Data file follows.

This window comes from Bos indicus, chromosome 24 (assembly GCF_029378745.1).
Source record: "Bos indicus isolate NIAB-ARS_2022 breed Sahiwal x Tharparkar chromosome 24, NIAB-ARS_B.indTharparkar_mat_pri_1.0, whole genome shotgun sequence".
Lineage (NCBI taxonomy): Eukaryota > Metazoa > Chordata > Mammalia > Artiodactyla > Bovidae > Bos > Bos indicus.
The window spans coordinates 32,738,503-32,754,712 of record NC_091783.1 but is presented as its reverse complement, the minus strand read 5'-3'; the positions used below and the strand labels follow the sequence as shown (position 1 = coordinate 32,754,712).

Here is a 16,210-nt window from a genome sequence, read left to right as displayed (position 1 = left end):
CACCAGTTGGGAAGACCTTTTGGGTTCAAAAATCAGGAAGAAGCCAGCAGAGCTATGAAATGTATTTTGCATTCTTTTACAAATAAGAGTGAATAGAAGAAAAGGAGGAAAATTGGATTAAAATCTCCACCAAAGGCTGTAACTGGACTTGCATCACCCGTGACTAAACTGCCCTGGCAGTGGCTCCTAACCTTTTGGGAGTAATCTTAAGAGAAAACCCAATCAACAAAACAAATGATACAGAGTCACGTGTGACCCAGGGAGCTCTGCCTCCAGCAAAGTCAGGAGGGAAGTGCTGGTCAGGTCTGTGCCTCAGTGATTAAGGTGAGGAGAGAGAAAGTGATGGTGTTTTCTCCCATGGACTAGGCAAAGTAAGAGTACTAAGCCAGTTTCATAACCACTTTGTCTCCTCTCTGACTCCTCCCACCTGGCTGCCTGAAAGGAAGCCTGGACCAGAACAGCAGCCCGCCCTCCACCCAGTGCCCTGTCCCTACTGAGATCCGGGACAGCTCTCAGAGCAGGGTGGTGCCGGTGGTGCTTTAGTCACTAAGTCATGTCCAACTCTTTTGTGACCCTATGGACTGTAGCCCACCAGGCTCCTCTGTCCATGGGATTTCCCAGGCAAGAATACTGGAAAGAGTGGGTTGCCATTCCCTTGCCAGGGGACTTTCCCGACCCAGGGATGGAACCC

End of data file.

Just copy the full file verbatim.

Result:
This window comes from Bos indicus, chromosome 24 (assembly GCF_029378745.1).
Source record: "Bos indicus isolate NIAB-ARS_2022 breed Sahiwal x Tharparkar chromosome 24, NIAB-ARS_B.indTharparkar_mat_pri_1.0, whole genome shotgun sequence".
Lineage (NCBI taxonomy): Eukaryota > Metazoa > Chordata > Mammalia > Artiodactyla > Bovidae > Bos > Bos indicus.
The window spans coordinates 32,738,503-32,754,712 of record NC_091783.1 but is presented as its reverse complement, the minus strand read 5'-3'; the positions used below and the strand labels follow the sequence as shown (position 1 = coordinate 32,754,712).

Here is a 16,210-nt window from a genome sequence, read left to right as displayed (position 1 = left end):
CACCAGTTGGGAAGACCTTTTGGGTTCAAAAATCAGGAAGAAGCCAGCAGAGCTATGAAATGTATTTTGCATTCTTTTACAAATAAGAGTGAATAGAAGAAAAGGAGGAAAATTGGATTAAAATCTCCACCAAAGGCTGTAACTGGACTTGCATCACCCGTGACTAAACTGCCCTGGCAGTGGCTCCTAACCTTTTGGGAGTAATCTTAAGAGAAAACCCAATCAACAAAACAAATGATACAGAGTCACGTGTGACCCAGGGAGCTCTGCCTCCAGCAAAGTCAGGAGGGAAGTGCTGGTCAGGTCTGTGCCTCAGTGATTAAGGTGAGGAGAGAGAAAGTGATGGTGTTTTCTCCCATGGACTAGGCAAAGTAAGAGTACTAAGCCAGTTTCATAACCACTTTGTCTCCTCTCTGACTCCTCCCACCTGGCTGCCTGAAAGGAAGCCTGGACCAGAACAGCAGCCCGCCCTCCACCCAGTGCCCTGTCCCTACTGAGATCCGGGACAGCTCTCAGAGCAGGGTGGTGCCGGTGGTGCTTTAGTCACTAAGTCATGTCCAACTCTTTTGTGACCCTATGGACTGTAGCCCACCAGGCTCCTCTGTCCATGGGATTTCCCAGGCAAGAATACTGGAAAGAGTGGGTTGCCATTCCCTTGCCAGGGGACTTTCCCGACCCAGGGATGGAACCC